While I do not believe it to be estimable to promote organizations that you do not enjoy, I do believe that the Bundle is darn cute!

Tuesday, January 26, 2010


Sportive [adj] (spohr tihv)
  1. Frolicsome; playful

Sportive behavior should be awarded in today's world.  Not frivolous or inane behavior - sportive.

With all the stress, anxiety, fear, aggravation, tears, blood, and quarrels one has the opportunity to face daily, I wonder if a little playfulness thrown into the ongoing drama that is Life would assist.  A conversation gone tangential, an off-the-cuff visual gag about borings v. boring, a suggestion to make more meetings about planting cotton candy and lollipop gardens, a whim to leave smiley faces in the snow on parking lot cars, a lunchtime scavenger hunt for the cheapest, tackiest horse themed item in the drug store - these are things worth acting upon during the day.

However, I'm sure that list looks rather foolish to 90% of you.  An exploration in random, wasteful behavior, perhaps?

I, on the other hand, call it creativity and think that such musing are far too easily dismissed.

Sportive - try it sometime.

Monday, January 25, 2010


Desultory [adj] (dehs uhl torh ee)

  1. Jumping from one thing to another
  2. Disconnected

 Let's write in a desultory fashion, shall we? 

  1. While the Smithsonian is a place of family fun, this giraffe doesn't appear to be having fun with the family.  That may be due to its taxidermed state.  [Picture taken August 2009]
  2. Have you ever forgotten how to walk down the stairs?  You don't forget for a long time, just long enough to realize that you've forgotten.  It's a reaction to your brain kicking back into gear during a habitual activity - you never have to think about it, so when you do it's hard to remember exactly what you do.  
  3. Allison Janney and Tim Busfield make my life and need to do another show.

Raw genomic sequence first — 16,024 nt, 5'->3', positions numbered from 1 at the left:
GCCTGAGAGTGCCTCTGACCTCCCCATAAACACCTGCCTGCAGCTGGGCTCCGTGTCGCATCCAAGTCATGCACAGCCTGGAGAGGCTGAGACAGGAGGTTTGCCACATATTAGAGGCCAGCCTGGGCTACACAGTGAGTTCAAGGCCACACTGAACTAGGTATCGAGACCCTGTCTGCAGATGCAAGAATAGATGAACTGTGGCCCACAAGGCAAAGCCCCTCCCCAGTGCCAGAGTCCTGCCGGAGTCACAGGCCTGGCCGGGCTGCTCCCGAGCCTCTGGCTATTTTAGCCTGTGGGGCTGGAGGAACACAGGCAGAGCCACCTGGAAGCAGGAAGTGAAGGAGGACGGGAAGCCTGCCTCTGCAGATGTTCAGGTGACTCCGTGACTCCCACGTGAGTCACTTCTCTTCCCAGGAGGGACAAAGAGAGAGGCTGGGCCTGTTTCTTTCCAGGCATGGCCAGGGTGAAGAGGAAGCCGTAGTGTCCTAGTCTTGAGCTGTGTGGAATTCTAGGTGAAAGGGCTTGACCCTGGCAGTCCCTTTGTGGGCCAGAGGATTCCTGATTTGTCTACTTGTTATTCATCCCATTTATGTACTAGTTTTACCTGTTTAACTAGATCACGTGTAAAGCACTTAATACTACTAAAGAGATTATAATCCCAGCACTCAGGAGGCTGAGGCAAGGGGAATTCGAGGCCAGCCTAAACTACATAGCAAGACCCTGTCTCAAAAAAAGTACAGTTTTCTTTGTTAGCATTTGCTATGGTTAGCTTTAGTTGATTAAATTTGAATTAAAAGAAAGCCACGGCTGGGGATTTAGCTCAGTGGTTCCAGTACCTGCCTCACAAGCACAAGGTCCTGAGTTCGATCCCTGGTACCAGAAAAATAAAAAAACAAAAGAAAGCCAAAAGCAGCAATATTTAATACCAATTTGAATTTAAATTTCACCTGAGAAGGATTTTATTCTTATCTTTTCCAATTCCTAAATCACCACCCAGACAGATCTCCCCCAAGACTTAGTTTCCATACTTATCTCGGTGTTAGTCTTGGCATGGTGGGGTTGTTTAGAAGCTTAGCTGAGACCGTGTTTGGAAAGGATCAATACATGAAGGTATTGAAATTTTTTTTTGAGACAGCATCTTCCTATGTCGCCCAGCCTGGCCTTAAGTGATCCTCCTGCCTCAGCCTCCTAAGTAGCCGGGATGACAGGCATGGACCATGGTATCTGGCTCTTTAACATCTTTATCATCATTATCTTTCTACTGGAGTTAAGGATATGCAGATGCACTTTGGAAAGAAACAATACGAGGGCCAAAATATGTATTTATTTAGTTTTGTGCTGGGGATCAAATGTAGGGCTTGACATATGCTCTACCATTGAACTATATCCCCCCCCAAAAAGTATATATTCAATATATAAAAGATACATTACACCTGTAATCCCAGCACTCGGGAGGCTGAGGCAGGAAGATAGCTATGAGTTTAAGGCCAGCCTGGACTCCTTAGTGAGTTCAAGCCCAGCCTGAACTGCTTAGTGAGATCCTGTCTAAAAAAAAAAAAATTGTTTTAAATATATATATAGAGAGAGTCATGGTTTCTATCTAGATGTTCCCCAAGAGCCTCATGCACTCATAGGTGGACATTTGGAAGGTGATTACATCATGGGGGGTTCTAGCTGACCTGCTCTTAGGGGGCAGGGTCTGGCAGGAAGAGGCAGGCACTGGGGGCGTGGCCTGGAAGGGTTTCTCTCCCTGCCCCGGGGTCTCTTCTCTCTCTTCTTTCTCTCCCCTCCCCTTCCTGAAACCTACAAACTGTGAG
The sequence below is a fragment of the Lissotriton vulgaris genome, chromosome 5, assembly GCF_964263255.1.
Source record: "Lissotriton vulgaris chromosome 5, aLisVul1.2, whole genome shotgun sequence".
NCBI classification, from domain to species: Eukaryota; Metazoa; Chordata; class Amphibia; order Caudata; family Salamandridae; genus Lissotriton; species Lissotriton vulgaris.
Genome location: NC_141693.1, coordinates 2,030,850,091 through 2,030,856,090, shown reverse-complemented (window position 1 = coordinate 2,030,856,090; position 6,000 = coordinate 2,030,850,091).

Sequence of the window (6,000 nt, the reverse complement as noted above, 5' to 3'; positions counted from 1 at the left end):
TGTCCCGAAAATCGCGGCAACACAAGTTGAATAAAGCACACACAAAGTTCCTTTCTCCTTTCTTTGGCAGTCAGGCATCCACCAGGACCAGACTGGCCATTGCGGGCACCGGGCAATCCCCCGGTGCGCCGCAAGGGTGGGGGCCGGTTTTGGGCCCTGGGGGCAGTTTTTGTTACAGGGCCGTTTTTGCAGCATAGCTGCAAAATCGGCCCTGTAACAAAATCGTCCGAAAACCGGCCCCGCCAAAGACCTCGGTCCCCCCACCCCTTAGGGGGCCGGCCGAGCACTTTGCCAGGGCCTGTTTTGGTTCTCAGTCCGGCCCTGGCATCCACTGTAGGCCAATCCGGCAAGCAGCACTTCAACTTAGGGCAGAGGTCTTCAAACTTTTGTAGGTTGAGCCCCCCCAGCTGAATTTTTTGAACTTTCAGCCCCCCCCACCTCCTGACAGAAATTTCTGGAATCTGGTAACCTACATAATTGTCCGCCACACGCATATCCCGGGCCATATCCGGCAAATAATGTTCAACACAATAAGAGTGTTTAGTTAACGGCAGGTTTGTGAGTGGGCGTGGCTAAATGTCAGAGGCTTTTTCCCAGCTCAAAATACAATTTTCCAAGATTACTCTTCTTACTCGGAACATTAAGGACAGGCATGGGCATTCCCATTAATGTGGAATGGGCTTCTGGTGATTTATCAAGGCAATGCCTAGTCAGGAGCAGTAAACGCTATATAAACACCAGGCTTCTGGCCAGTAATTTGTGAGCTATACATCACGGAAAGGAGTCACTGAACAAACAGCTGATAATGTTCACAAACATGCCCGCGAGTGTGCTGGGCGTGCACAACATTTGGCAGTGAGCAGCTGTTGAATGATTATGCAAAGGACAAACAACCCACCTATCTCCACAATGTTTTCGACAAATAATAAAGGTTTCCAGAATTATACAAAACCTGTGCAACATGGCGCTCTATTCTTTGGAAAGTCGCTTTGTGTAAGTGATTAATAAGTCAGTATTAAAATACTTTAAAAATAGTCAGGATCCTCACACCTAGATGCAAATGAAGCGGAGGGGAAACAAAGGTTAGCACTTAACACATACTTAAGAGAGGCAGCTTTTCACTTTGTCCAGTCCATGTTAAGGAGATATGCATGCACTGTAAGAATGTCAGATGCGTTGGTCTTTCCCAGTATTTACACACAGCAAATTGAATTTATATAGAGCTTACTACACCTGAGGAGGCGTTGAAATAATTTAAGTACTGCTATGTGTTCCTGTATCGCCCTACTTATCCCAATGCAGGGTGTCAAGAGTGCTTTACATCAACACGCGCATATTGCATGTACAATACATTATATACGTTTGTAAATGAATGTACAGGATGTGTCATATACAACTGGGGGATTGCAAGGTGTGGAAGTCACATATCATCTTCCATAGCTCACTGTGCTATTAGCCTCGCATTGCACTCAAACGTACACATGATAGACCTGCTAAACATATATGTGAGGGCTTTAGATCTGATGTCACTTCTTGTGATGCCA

Is that desultory enough for you?

Sunday, January 24, 2010


Quotidian [adj] (kwo tih dee uhn)

  1. Occurring daily
  2. Commonplace

It's a sign you're a Northerner when single digit temperatures are so quotidian that you barely notice the frostbite.

It's sign that you're a New Englander when you see 32-degrees and think that the weather has finally turned tropical. 

It's a sign you're a Vermonter when you decide that stripping and leaping into Lake Champlain in February is fun. 

It's a sign you're Winter Weary when making lists about the cold weathers becomes quotidian.

Saturday, January 23, 2010


Amortize [verb] (uh mohr tiez)
  1. To diminish by installment payments

There are few things more satisfying than when you amortize your college loans.   One installment at a time that gargantuan number - a so-called equivalent to the education you received - lessens until, one day, there is nothing left.

I dream of that day.

Until then, I continue to pay one day at a time.  Each payment is a baby step, but one day it will be a downhill sprint. 

Here's hoping.

Friday, January 22, 2010


Insurrection [noun] (ign suh rehk shuhn)
  1. Rebellion